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Babies Saved 18 Years Ago Become Firefighters

Story by Ex- Capt. Steve Grogan

As two eighteen-year old boy twins received their badges as new volunteers in the Lynbrook Fire Department two weeks ago, two long-time firefighters stood in the back of the room with big smiles.  Those two firefighters, Ex-Captain PJ Curran, an EMT, of Truck Company, and Ex-Captain Joseph Rice, an AMT, of Engine Company, helped save the life of these boys eighteen-years ago when they were newborns. 

Back on July 13, 1998, Christine Bavaro and her husband Angelo, who reside on Catalpa Avenue in Lynbrook, were returning in their car from a doctor visit for their twin babies born on April 9, 1998, when three-month old Luke, who weighed just 2 lbs., 6 oz., at birth, was having difficulty breathing.  Also in the car was Luke’s twin brother Jake who had weighed only 3 lbs., 10 oz., at birth.  Suddenly, everything went wrong.  Luke had stopped breathing.   They immediately stopped the car which was at Sunrise Highway and Peninsula Blvd and the mother ran to a nearby home for help.  She told the homeowner to call for help because her “baby was not breathing.” 

The Lynbrook Fire Department was notified and firefighters pagers went off.   Ex-Captain Joseph Rice was working as a plumber only a block away from that intersection raced to the scene while Ex-Captain PJ Curran was driving on Sunrise Highway at the time.  Christina would tell the local newspapers back then that before she had gotten back to the car, the fire department sirens were sounding and the two firefighters appeared.     

Joseph Rice jumped into the backseat of their vehicle and immediately took hold of Luke who was not breathing.  In fact, he was already blue.  Rice immediately put the baby’s head back to open his airway while manipulating his jawbone.  He also stimulated his feet to get him to react and breathe.  After some anxious moments Luke finally took a breath, then a second, but his breathing was labored.  Meanwhile, PJ Curran took baby Jake and held him wrapping him in a blanket to keep him warm and also to watch his breathing as both babies, born premature, were using apnea monitors at home.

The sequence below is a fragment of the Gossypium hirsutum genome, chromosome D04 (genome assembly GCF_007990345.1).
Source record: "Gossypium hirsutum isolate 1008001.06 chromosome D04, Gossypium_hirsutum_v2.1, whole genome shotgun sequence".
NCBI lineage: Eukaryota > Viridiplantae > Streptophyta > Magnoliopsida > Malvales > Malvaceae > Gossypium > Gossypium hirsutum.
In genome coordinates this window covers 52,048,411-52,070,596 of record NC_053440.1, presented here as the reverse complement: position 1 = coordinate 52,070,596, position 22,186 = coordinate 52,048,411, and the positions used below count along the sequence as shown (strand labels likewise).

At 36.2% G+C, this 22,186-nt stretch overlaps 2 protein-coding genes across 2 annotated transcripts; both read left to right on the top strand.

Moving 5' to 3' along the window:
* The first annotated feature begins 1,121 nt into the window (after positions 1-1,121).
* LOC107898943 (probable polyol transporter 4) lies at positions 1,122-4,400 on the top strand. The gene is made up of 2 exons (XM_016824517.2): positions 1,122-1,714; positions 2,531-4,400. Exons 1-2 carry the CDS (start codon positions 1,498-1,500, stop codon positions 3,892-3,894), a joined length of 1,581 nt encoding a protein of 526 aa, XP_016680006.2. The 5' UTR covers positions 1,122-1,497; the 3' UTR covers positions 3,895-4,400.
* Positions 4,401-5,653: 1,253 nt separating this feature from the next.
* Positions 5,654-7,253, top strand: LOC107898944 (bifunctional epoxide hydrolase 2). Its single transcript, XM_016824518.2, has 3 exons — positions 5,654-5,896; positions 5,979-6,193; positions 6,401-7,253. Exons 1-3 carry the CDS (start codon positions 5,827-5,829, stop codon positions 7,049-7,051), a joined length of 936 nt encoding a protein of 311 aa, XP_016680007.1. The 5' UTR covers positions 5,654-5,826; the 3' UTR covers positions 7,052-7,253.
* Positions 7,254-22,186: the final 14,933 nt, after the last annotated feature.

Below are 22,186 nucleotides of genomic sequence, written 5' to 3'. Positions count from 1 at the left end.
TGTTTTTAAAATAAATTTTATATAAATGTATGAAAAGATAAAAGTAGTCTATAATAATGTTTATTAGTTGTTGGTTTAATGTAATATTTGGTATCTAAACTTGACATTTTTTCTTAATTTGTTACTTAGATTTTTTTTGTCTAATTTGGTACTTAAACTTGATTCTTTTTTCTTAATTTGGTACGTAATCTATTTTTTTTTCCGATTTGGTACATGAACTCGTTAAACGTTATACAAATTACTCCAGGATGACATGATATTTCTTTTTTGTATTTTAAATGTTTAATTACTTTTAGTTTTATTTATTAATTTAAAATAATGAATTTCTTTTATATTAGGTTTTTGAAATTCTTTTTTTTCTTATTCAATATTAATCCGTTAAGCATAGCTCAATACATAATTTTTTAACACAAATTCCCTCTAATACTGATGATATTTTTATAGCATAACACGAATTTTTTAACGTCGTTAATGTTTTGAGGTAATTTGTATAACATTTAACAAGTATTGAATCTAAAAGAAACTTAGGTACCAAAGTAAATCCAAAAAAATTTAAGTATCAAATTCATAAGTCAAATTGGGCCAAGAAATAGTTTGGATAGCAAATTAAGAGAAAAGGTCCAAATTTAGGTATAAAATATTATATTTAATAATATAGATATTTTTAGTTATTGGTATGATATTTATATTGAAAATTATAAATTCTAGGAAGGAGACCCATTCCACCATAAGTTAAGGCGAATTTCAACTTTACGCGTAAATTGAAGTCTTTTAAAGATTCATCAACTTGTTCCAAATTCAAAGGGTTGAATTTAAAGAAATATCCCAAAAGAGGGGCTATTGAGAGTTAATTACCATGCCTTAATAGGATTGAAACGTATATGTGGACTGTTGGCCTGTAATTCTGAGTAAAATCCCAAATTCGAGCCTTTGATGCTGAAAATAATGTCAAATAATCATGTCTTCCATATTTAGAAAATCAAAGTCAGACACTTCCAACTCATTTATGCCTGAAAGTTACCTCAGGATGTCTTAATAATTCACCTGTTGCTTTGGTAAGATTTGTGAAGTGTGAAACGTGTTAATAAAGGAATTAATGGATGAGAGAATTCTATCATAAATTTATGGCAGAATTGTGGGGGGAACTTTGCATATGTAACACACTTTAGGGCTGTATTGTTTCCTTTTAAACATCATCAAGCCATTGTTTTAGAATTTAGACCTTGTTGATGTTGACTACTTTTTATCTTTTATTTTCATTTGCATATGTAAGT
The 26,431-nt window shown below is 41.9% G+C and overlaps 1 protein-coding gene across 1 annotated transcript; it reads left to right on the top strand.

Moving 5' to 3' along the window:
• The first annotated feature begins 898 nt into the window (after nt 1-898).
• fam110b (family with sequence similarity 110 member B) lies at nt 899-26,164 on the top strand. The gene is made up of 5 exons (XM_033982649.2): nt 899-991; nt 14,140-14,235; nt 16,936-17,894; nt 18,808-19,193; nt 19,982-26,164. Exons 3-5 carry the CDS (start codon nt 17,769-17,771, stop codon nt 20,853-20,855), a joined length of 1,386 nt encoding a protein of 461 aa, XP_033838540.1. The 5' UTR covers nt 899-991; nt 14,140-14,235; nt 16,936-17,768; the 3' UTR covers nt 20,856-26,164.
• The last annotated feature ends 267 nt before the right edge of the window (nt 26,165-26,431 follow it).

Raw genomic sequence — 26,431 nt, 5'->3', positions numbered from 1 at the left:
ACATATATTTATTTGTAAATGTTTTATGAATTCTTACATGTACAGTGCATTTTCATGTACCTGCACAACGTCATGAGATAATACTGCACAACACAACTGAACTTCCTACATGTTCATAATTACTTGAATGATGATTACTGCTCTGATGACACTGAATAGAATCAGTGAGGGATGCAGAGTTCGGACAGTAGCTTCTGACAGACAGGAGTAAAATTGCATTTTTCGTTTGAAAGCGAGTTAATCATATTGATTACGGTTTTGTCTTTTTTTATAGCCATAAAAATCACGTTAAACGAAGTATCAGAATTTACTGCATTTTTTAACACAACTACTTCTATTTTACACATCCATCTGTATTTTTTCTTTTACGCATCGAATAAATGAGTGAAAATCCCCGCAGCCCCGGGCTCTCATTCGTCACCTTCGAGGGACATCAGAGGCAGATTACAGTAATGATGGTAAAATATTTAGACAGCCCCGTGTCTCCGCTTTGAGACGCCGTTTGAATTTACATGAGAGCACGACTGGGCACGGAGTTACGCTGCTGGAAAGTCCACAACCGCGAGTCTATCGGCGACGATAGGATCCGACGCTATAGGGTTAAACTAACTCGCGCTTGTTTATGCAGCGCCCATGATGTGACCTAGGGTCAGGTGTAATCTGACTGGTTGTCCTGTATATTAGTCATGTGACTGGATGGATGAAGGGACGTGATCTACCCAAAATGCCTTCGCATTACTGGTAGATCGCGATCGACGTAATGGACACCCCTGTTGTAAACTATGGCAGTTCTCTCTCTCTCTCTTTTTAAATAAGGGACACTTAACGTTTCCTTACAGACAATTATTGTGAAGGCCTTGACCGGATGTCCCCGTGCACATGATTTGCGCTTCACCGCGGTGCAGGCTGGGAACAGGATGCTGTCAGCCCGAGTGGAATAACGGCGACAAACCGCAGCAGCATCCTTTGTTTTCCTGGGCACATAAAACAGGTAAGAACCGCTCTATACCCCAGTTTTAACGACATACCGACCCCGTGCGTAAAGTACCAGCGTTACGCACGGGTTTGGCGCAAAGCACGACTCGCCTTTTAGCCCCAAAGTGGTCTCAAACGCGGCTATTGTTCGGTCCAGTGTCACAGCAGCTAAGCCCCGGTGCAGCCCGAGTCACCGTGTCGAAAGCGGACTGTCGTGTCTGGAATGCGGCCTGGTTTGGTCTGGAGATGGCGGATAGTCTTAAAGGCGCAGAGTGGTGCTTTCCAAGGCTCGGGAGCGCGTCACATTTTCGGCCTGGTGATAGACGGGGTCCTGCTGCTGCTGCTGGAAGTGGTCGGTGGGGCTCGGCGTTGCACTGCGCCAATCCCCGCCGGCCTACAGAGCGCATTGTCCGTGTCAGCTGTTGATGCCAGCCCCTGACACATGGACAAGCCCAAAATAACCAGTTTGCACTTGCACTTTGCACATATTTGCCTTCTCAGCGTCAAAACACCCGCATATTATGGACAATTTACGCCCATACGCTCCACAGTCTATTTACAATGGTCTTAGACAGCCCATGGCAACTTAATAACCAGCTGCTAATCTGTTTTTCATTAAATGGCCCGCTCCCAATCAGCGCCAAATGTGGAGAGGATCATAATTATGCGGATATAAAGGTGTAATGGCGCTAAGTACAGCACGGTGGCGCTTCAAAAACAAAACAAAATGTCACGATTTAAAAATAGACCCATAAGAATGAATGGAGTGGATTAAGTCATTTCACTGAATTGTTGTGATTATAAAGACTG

An apnea machine monitors the baby’s breathing while sleeping and sounds an alarm when the baby stops breathing.    

A Lynbrook police officer arrived first with oxygen followed by the Lynbrook Fire Department ambulance.  The firefighters and medical technicians on the ambulance continued to support Luke’s breathing with oxygen while in transport to Winthrop University Hospital.   Luke’s breathing began to improve.  Jake was also taken in the ambulance so he could also be monitored.  According to the Local News-Lynbrook USA newspaper back in 1989, “Doctors credited quick response by Lynbrook emergency medical technicians with saving an infant boy’s life.”

At the hospital, Luke was put into intensive care where he spent the next seven days.  Also, according to that 1989 newspaper, the doctor told the mother that if they hadn’t arrived at the hospital when they did the “situation might have been tragic.” Additionally, it was found that Jake also exhibited some of the same signs of a virus that had affected Luke but Jake was stronger and better able to fight it with an antibiotic.  Doctors believed it was a salmonella-type poisoning that caused the problem with both babies.